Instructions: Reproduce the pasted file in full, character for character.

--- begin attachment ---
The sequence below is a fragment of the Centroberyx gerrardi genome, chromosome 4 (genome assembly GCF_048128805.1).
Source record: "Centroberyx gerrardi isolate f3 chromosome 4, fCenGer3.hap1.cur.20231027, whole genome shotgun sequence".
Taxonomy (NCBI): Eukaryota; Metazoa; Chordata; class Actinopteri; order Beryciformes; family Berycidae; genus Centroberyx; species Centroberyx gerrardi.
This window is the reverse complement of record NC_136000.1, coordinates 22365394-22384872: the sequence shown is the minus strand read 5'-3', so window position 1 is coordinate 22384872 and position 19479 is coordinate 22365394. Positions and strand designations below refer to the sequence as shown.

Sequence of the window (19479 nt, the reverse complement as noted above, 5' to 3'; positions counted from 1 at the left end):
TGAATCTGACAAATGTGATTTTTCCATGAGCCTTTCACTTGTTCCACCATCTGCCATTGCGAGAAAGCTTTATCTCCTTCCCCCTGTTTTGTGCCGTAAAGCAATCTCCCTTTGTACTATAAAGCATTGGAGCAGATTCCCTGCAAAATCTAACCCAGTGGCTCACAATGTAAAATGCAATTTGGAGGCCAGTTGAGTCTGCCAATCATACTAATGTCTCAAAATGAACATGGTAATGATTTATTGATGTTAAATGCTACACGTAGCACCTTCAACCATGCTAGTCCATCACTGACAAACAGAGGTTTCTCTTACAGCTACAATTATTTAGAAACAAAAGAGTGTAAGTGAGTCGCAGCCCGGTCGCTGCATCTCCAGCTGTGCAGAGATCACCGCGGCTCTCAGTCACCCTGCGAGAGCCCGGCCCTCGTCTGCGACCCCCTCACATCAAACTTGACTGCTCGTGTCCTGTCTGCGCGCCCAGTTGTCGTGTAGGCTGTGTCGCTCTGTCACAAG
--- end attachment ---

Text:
The sequence below is a fragment of the Centroberyx gerrardi genome, chromosome 4 (genome assembly GCF_048128805.1).
Source record: "Centroberyx gerrardi isolate f3 chromosome 4, fCenGer3.hap1.cur.20231027, whole genome shotgun sequence".
Taxonomy (NCBI): Eukaryota; Metazoa; Chordata; class Actinopteri; order Beryciformes; family Berycidae; genus Centroberyx; species Centroberyx gerrardi.
This window is the reverse complement of record NC_136000.1, coordinates 22365394-22384872: the sequence shown is the minus strand read 5'-3', so window position 1 is coordinate 22384872 and position 19479 is coordinate 22365394. Positions and strand designations below refer to the sequence as shown.

Sequence of the window (19479 nt, the reverse complement as noted above, 5' to 3'; positions counted from 1 at the left end):
TGAATCTGACAAATGTGATTTTTCCATGAGCCTTTCACTTGTTCCACCATCTGCCATTGCGAGAAAGCTTTATCTCCTTCCCCCTGTTTTGTGCCGTAAAGCAATCTCCCTTTGTACTATAAAGCATTGGAGCAGATTCCCTGCAAAATCTAACCCAGTGGCTCACAATGTAAAATGCAATTTGGAGGCCAGTTGAGTCTGCCAATCATACTAATGTCTCAAAATGAACATGGTAATGATTTATTGATGTTAAATGCTACACGTAGCACCTTCAACCATGCTAGTCCATCACTGACAAACAGAGGTTTCTCTTACAGCTACAATTATTTAGAAACAAAAGAGTGTAAGTGAGTCGCAGCCCGGTCGCTGCATCTCCAGCTGTGCAGAGATCACCGCGGCTCTCAGTCACCCTGCGAGAGCCCGGCCCTCGTCTGCGACCCCCTCACATCAAACTTGACTGCTCGTGTCCTGTCTGCGCGCCCAGTTGTCGTGTAGGCTGTGTCGCTCTGTCACAAG